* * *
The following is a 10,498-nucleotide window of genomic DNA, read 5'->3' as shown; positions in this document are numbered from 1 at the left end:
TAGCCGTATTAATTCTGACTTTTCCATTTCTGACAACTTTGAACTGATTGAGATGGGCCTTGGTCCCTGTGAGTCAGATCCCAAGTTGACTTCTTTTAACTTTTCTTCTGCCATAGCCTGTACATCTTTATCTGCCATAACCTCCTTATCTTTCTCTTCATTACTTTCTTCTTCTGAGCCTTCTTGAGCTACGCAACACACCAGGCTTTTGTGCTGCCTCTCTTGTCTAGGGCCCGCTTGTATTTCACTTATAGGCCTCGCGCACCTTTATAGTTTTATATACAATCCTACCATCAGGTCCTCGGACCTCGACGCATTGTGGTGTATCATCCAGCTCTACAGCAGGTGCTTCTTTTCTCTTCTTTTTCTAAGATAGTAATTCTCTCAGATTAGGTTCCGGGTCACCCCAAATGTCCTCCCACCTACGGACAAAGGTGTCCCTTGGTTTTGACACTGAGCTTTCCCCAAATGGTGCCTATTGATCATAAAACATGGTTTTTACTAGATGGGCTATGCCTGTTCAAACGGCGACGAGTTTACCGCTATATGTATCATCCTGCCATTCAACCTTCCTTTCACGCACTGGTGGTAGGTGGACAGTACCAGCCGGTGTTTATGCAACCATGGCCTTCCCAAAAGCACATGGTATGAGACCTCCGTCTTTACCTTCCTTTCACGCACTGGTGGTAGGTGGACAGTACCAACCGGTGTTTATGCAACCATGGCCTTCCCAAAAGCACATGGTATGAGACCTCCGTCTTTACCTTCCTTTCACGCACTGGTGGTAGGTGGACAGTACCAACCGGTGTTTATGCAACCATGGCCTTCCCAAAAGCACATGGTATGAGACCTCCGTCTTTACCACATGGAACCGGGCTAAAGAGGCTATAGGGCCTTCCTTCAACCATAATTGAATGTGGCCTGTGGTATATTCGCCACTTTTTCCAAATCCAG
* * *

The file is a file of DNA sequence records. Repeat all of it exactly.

The following is a 10,498-nucleotide window of genomic DNA, read 5'->3' as shown; positions in this document are numbered from 1 at the left end:
TAGCCGTATTAATTCTGACTTTTCCATTTCTGACAACTTTGAACTGATTGAGATGGGCCTTGGTCCCTGTGAGTCAGATCCCAAGTTGACTTCTTTTAACTTTTCTTCTGCCATAGCCTGTACATCTTTATCTGCCATAACCTCCTTATCTTTCTCTTCATTACTTTCTTCTTCTGAGCCTTCTTGAGCTACGCAACACACCAGGCTTTTGTGCTGCCTCTCTTGTCTAGGGCCCGCTTGTATTTCACTTATAGGCCTCGCGCACCTTTATAGTTTTATATACAATCCTACCATCAGGTCCTCGGACCTCGACGCATTGTGGTGTATCATCCAGCTCTACAGCAGGTGCTTCTTTTCTCTTCTTTTTCTAAGATAGTAATTCTCTCAGATTAGGTTCCGGGTCACCCCAAATGTCCTCCCACCTACGGACAAAGGTGTCCCTTGGTTTTGACACTGAGCTTTCCCCAAATGGTGCCTATTGATCATAAAACATGGTTTTTACTAGATGGGCTATGCCTGTTCAAACGGCGACGAGTTTACCGCTATATGTATCATCCTGCCATTCAACCTTCCTTTCACGCACTGGTGGTAGGTGGACAGTACCAGCCGGTGTTTATGCAACCATGGCCTTCCCAAAAGCACATGGTATGAGACCTCCGTCTTTACCTTCCTTTCACGCACTGGTGGTAGGTGGACAGTACCAACCGGTGTTTATGCAACCATGGCCTTCCCAAAAGCACATGGTATGAGACCTCCGTCTTTACCTTCCTTTCACGCACTGGTGGTAGGTGGACAGTACCAACCGGTGTTTATGCAACCATGGCCTTCCCAAAAGCACATGGTATGAGACCTCCGTCTTTACCACATGGAACCGGGCTAAAGAGGCTATAGGGCCTTCCTTCAACCATAATTGAATGTGGCCTGTGGTATATTCGCCACTTTTTCCAAATCCAG